the audience‘s veins to bulge with pleasure. Stringer has a huge goofy grin plastered across his face and is throwing his arms into the air with the same vigour that propels him around the makeshift stage. Bessant has just dropped his bass and dived into the crowd. Judging by the roar of approval which goes tip. full- contact concerts are the way forward.

The sun hasn‘t set yet and the shopping aisles are filled with happy fans pogoing as though it isn‘t going to rise tomorrow. When Reef play current single ‘Come Back Brighter’. the screams of recognition reach a crescendo. To use a word which Reef are rather fond of. it‘s ‘wicked‘. Actions speak louder than words and why talk about something when you can sing your socks off instead‘.’

Reef come from the West Country. down Barnstaple. Cheddar. Glastonbury way. on the fringes of cider country. The four of them

‘Rock 'n' roll is an attitude, whether it's drinking and shagging or going home to your

mum and having a cup of tea.’

moved into a London house together when they decided they wanted to take the band a bit more seriously. ‘When you live together you don't have to call someone up and arrange a rehearsal or whatever. You just scream “Get up!" at them and play.‘ explains Bessant

helpfully. Reef were called Naked before they realised there were stacks of other bands

kicking around the country with the same handle. so a brainstorming session was required. In a roundabout way the BBC test card with the girl and the clown is responsible for their name. ‘We phoned up the BBC to ask what the girl‘s name was and they said it was Carol llersey.‘ says Bessant doubtfully. ‘We couldn’t really call ourselves that so we were thinking: “Carol. coral. coral reef." Reef. it‘s a living thing that just keeps growing. That’s pretty cool.‘

Sony picked them up in April I994. Remember the Sony Discman TV ad where the fat cat record company boss throws the aspiring stars‘ demo disc out of the window and it‘s picked up and appreciated by the cool skate dude‘.’ Reef were those aspiring stars and stardom was not guaranteed. The band paid their dues on the toilet circuit.

‘The worst gig was at Corby in England.’ reckons Stringer. ‘There were about twenty people in the room. There was a DJ on the decks. only he wasn‘t a DJ. More of a Dave Lee Travis type and he kept interrupting. We’d start the set and he kept on commenting on the songs. “You’ll know this one, it‘s their first single.“‘

A support slot on Paul Weller’s Wild Wood tour earned them new friends and sparked interest in their debut album Replenish. a no- nonsense rocker. shot through with a hefty dose of hip-swinging funk. The next couple of years saw tours of Australia. America and Japan and a growing fan base in Britain due to numerous festival appearances.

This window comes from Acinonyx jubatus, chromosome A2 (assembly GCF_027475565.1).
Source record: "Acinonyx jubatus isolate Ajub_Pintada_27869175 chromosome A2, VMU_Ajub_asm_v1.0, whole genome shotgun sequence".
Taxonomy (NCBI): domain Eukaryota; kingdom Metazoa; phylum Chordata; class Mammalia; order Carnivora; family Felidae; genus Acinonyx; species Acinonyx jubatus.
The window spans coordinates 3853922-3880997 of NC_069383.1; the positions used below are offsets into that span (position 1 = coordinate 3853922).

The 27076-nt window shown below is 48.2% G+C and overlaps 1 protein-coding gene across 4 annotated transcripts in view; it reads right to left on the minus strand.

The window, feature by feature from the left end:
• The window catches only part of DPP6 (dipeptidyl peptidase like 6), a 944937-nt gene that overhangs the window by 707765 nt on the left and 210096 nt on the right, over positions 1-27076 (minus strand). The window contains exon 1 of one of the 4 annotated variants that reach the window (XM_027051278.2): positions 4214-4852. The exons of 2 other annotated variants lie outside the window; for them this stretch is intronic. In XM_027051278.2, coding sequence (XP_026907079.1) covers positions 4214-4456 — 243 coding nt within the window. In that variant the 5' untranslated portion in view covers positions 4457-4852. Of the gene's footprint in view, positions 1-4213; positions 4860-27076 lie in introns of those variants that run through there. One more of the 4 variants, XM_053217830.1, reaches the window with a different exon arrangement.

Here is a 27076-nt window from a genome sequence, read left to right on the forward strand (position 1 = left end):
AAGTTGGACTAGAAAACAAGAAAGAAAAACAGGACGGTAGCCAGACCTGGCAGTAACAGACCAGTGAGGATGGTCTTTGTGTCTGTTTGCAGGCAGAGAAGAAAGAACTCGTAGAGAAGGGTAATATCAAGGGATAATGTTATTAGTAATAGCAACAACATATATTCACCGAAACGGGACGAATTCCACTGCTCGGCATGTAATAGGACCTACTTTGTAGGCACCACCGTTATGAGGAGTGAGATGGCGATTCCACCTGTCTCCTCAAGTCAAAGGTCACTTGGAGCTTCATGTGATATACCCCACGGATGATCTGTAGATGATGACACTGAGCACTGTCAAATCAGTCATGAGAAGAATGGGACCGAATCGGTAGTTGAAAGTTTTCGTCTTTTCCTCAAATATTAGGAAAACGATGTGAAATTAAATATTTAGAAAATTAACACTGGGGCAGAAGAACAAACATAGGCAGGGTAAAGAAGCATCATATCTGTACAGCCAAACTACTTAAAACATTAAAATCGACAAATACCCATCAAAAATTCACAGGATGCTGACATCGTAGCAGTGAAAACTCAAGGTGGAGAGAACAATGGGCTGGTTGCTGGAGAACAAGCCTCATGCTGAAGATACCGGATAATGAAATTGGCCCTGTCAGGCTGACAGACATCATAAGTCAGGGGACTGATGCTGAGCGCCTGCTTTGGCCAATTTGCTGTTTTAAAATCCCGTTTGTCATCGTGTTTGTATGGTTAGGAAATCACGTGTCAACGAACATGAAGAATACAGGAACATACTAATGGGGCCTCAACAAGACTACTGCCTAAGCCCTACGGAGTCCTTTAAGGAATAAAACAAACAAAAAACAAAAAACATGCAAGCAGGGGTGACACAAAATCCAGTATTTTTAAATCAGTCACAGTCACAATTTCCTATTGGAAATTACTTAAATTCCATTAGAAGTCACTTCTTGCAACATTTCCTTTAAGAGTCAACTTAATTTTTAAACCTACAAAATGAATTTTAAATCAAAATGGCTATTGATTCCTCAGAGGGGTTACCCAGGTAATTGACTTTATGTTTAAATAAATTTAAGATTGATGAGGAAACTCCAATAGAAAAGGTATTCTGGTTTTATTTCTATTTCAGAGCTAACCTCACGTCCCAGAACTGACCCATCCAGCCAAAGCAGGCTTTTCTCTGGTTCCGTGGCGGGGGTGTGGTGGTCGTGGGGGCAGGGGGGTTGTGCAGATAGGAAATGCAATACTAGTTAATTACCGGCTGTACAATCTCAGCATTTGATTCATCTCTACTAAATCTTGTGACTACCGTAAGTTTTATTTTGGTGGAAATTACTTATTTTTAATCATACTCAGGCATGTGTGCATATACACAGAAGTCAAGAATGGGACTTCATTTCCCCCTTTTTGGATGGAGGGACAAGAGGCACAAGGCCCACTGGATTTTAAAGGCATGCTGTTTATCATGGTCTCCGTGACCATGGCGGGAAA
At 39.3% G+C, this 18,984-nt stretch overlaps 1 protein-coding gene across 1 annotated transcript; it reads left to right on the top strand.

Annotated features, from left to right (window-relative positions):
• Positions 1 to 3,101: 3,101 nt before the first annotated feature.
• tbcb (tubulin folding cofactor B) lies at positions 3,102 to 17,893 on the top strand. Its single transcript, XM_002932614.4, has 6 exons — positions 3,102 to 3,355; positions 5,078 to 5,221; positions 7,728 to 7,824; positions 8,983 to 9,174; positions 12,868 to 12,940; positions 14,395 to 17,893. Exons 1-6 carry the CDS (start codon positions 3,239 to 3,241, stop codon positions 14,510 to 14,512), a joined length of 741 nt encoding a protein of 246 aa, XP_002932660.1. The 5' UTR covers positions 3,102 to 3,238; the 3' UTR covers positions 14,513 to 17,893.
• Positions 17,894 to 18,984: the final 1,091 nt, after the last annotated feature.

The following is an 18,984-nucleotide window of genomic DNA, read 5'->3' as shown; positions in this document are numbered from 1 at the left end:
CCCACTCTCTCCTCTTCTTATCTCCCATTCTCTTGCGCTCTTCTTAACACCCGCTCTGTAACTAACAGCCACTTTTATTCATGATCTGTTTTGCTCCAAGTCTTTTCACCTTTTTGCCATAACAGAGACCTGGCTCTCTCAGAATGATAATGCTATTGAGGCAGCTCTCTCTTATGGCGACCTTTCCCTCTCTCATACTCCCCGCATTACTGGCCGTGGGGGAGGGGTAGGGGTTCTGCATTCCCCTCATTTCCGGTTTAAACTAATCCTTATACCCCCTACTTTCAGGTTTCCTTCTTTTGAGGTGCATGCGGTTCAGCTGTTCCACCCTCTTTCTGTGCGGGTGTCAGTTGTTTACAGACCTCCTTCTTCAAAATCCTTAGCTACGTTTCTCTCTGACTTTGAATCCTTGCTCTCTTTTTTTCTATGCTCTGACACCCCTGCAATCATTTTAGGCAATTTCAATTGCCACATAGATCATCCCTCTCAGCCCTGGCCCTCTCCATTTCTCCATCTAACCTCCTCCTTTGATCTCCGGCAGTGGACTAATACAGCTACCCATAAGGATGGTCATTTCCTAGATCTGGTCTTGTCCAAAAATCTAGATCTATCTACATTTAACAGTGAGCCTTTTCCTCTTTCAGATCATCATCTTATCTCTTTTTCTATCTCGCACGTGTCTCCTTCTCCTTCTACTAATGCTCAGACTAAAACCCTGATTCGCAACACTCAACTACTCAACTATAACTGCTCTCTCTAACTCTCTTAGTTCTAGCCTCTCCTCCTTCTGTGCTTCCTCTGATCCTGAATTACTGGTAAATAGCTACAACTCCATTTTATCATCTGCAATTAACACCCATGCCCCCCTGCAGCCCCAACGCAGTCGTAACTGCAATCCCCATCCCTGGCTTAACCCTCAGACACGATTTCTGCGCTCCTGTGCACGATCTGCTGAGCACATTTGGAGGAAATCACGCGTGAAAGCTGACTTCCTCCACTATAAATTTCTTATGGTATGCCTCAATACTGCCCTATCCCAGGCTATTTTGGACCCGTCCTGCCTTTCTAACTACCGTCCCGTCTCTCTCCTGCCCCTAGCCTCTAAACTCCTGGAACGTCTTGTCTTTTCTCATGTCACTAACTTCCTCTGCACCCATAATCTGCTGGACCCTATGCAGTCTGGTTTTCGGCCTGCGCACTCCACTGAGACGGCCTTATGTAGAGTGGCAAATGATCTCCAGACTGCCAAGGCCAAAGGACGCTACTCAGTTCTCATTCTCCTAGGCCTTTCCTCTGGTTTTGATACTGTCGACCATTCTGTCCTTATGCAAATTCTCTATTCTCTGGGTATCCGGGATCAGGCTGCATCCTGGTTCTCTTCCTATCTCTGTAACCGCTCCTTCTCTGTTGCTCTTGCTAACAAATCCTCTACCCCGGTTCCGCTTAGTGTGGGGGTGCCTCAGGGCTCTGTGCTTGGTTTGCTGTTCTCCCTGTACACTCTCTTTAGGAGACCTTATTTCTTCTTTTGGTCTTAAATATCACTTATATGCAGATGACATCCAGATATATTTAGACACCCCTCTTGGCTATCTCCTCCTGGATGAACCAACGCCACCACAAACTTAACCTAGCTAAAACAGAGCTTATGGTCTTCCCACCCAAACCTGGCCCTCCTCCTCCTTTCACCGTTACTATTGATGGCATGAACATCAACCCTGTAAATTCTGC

Which brings us to 1997 and Glow. The album went straight into the charts at number

one. Produced by George Drakoulias, the man '

who helped give Primal Scream and The Black Crowes their loose-limbed groove, Glow puts

its head down and rocks but does so with a double dose of funk. Led Zep-style riffing and emotion-filled vocals. courtesy of Stringer. There is also a healthy touch ofgospel in there - if Reef could have their pick of the world's music makers to play at their party. it comes as little surprise that they would have James Brown and Tools Mayall on vocals. Bootsy Collins on bass. Keith Moon whacking the skins and Jimmy Hendrix on guitars. A mixture of sinuous funksters and out there wreakers of sonic mayhem. mirroring Reefs


Would they describe themselves as a ‘rock‘ band'.’

'We're a rock 'n' roll band.’ intones

Stringer with a heayy emphasis on the 'roll'. "that‘s quite important. I think ()asis are a rock 'n' roll band. Prodigy are a rock 'n‘ roll band. Nowadays those boundaries are starting to crumble. Rock ‘n‘ roll for me was always more of an attitude. whether it‘s drinking and shagging or going home to your mum and having a cup of tea. lt‘s doing your thing. being strong enough to be yourself.‘

Live. Reef are upfront party animals but their lyrics are a lot more sensitive than their antics would suggest. Last November‘s single ‘Place Your llands‘. is about the emotional hole left by death of a loved one. lately Stomping‘ tells ol'just how good it feels to get to a place called home after months of being on the road while ‘('onsideration‘ tells us Stringer doesn‘t hayc a problem with


compassion. Emotions. feelings. intangible soft things in a rock band'.’

‘l.yrically the songs are based on things that have happened to me.’ reveals Stringer. ‘lt‘s funny. liverybody calls us a feel-good band but if you were to sit down and read the lyrics you‘d see they are a way of ridding yourself ofcack emotions. whether it‘s hurt or loss or whatever. I feel good at the time because singing is a good way of releasing bad feelings from my body.‘

Not that Reef are averse to more Beavis and Bullhead-style japes. Stringer has made a habit of dropping his pants in interviews. ()r there was the time that indie kids :Vlansun were w 'king down a corridor in front of Reef at Scouish 'l'elcvision. Reef switched off the lights. plunged the place into darkness and then fell helpless with laughter at the sight of Mansun sprawled on the floor having cautioned into one another. Or how about the occasion when Reef were doing an in-store at the new Tower Records in Birmingham when the band sparked mayhem and the ire of the shop's management by handing out the shop‘s stock during a power cut.

‘We filled the fucking record shop for them.‘ says Stringer with a look of wounded innocence. "The power goes down. we hand out a few (‘l)s. mebbe 2(lt) quid’s worth. You get them a lot of publicity and they wet themselves over a handful of (’Ds.‘

The aggrieved look fades and a twinkle flares in Stringer‘s face. ‘It was a good laugh lhough.’

Reef play Barrowland, Glasgow, Wed 26 Feb.

Reef on the look out for mischief

21 Feb—6 Mar 1997 THEIJ8T11